PDA

View Full Version : Bullion Bars work 20% harder



Gino
26th November 2009, 08:35
I have two observations on the coins versus bars argument that is kicking around.

Firstly, when silver hits US$100/oz I donít think anyone will be measuring its value in US$.

Secondly, for coins or rounds to become the medium of exchange/trade in a so called SHTF scenario, you are really talking about a return to the dark ages, no electronic transactions, no credit cards, no banking, no internet . . . a complete societal breakdown. Personally, I donít feel that is justification to buy coins over bullion. Presumably in this Mad Max world of post-SHTF, fire will still exist and people will be able to melt down their hoard into tradeable units . . . if necessary.

But hereís the thing regarding coins and bars, the fabrication premiums for coins is nuts. Using the Perth Mint as an example (maybe some else can do the US Mint calculations):

1) On a per ozt basis, the fabrication charge for a 0.999 fine 1oz Kookaburra Coin (A$5.50/ozt) is 624% above the fabrication cost for a 0.999 fine 50oz bar, which is A$0.74/ozt; and
2) At A$20 per ozt, that A$5.50 fabrication cost per coin adds an extra 27.5% onto the spot price.

Or to look at it another way, the government is taxing you over 20% of every ounce you buy if you buy 1oz coins, instead of 3.8% if you buy (50 oz) bars.

But the kicker is, that this 20+% tax is not really a tax but a gift. A gift from you to your government of over 0.2 ozt of .999 fine silver for every 1 ounce coin you buy. So, not only are you paying more when you buy coins with a government stamp on them, but by buying these coins you are giving up 20% of your silver for the paper pushers to continue their market high-jinks and manipulations.

In fact, if you believe silver is real money, you are financing the market manipulations and price suppression. You are the continuation of the fiat currency system with its fractional reserve banking that trades in your own enslavement (debt).

Do you really want to have 20% less impact on the silver market with your purchases?

Surely it is true that all silver investment is beneficial to its value, however, the silver market is comparatively small by world market standards, so an extra 20% of silver being taken off the market by investment would have a huge impact on the price.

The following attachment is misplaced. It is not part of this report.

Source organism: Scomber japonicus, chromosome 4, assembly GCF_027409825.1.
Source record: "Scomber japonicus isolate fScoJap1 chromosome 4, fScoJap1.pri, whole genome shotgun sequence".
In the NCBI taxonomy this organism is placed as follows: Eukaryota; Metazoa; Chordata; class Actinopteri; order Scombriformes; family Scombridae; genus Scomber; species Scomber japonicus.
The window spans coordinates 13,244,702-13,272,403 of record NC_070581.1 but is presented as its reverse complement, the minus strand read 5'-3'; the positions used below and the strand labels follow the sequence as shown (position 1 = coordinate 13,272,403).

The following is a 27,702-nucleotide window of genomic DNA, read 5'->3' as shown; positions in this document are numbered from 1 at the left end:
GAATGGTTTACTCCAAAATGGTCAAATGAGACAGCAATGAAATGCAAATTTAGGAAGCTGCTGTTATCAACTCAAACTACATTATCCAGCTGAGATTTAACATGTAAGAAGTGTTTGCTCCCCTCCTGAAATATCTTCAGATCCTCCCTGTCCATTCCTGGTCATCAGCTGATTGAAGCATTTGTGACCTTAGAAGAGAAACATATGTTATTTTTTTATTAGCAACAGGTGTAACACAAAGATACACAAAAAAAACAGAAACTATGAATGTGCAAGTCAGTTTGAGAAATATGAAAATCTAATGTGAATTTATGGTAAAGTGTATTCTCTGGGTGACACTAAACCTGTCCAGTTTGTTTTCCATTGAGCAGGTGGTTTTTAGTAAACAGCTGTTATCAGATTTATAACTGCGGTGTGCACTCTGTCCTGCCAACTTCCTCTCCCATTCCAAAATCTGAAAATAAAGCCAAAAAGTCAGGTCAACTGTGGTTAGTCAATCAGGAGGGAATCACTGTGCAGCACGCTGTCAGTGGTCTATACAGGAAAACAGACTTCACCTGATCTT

In the USA, American Silver Eagles (ASEís) retail for US$2.50 over the spot price which at US$18.50 per ozt, say, is equivalent to leaving 13.5% of your silver behind. It was obviously a higher percentage when the price was lower.

May I humbly suggest that the impact of a 13.5% to 20% increase in silver demand will have more influence on the value of your investment than living in fear of some cockamamie SHTF conspiracy theory.

Which makes you wonder if the propagation of that scenario isnít just some elaborate psy-ops by the ďpowers-that-beĒ. :-)

Getting serious again, does anyone have any figures of what would happen to the Silver price if demand increased by between 13.5 to 20%? That is, if people bought bars instead of government rationed coins?

Jason Hommel, are you there?

SilverLite
26th November 2009, 08:46
We all know silver is silver, however for me personally if a SHTF scenario did occur I'd feel more comfortable with SAE's than generic come redemption time.

Gino
26th November 2009, 08:59
We all know silver is silver, however for me personally if a SHTF scenario did occur I'd feel more comfortable with SAE's than generic come redemption time.

Even though you are leaving 13% of your silver to the paper currency pushers? . . . wrt your tag line.

SilverJim
26th November 2009, 09:43
The hole in your theory Gino is that as a medium of exchange, coins are superior to bars and widely recoginized and trusted coins will be superior to generic rounds. In a SHTF scenario, I want SAEs and 90% junk. I own all forms, JIC. :cool:

Gino
26th November 2009, 10:28